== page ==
Brain imaging reveals different pattern of activity in ADHD, which is partly normalised by medication

An image of a brain

How brain imaging can help us understand mental health problems and their treatment is another service that the mental elf team will hopefully be able to offer.  By blogging about interesting new studies we hope to help you pick up a wee bit of how MRI, CT, EEG and MEG adds to our understanding.  While finding out that people who have different experiences of life, or symptoms of mental illnesses, have different brains is not surprising, the detail of what these differences are offers crucial information.  It can provide clues as to the possible underlying causes and, in the future, allow for clearer diagnostic tests or predictions of what treatments will work.

Functional Magnetic Resonance Imaging (fMRI) allows researchers to estimate relative changes in brain activity.  Blood changes colour based on how much oxygen there is in it: arteries are bright red, while veins are blue and MRI scanners can also pick up this change (Pauling, 1936).  As a specific part of the brain is more active, more oxygen is used and the blood changes colour. From this researchers can work out which parts of the brain are more or less active when changing between different tasks (including doing nothing).  This method does not capture all the activity in the brain associated with the task and there is ongoing debate about what stage of neuronal signalling is being imaged with fMRI.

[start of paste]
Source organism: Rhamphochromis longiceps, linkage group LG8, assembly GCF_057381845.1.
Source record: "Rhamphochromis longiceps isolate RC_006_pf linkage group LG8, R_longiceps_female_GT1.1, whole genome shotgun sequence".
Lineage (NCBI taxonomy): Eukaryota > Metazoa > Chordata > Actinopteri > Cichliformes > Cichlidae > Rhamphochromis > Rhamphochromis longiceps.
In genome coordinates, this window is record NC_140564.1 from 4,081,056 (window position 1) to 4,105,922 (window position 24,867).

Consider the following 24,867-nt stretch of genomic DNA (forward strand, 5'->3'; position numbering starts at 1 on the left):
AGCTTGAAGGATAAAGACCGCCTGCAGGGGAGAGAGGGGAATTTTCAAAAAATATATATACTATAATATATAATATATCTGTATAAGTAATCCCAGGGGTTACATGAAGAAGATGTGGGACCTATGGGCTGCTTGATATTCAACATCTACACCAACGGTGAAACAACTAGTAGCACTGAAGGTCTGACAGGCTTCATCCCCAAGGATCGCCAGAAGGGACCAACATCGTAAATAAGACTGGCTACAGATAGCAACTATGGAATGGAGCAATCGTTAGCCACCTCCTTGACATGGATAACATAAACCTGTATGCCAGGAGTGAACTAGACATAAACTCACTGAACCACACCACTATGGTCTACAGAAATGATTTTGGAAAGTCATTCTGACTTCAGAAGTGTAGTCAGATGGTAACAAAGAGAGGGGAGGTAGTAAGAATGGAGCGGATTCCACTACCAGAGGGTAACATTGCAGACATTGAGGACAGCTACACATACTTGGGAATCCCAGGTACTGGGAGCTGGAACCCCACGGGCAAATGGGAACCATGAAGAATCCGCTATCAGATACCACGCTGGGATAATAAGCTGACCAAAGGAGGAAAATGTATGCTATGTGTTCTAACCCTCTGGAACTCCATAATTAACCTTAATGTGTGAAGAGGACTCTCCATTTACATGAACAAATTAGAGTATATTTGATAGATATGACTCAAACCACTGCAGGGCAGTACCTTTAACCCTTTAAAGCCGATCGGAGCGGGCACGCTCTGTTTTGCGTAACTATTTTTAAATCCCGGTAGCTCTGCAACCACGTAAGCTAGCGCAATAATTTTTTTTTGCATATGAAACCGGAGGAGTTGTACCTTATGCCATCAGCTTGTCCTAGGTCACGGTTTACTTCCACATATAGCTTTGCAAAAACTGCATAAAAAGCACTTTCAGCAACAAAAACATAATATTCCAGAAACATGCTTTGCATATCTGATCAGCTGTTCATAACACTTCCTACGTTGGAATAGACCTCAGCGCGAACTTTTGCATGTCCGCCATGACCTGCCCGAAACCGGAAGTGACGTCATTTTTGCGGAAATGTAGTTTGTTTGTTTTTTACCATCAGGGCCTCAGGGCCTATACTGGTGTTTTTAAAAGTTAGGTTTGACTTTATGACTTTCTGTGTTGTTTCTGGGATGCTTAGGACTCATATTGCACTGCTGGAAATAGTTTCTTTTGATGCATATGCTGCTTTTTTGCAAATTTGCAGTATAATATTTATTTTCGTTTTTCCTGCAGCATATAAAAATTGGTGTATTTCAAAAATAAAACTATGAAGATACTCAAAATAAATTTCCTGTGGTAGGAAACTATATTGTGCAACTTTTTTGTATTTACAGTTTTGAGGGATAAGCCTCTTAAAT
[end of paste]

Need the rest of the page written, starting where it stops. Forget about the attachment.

A recent paper by researchers from London uses fMRI to try and better understand ADHD (Hart, 2013).  They combined studies where people did specific tasks as a meta-analysis and found that the pattern of brain activity associated with both attention and inhibition is different in those people who have a diagnosis, compared to controls.  They looked at the effect drug treatment might have and found that in one area of the brain, the activity was normalised by the medication.


People with ADHD usually find inhibition and attention tasks quite difficult

People with ADHD usually find inhibition and attention tasks quite difficult

This meta-analytic study looked at the pattern of brain activity associated with two types of tasks:

  • Inhibition: tasks where a person tries to stop themselves responding to a stimulus, despite learning that previously they should respond
  • Attention: tasks where a person has to concentrate on specific stimuli

People with ADHD have consistently found these specific tasks hard, and a number of small fMRI studies have found that the pattern of brain activity whilst doing the tasks is different.  The authors also looked for studies that measured the effect of taking stimulants, the mainstay of drug treatment for ADHD.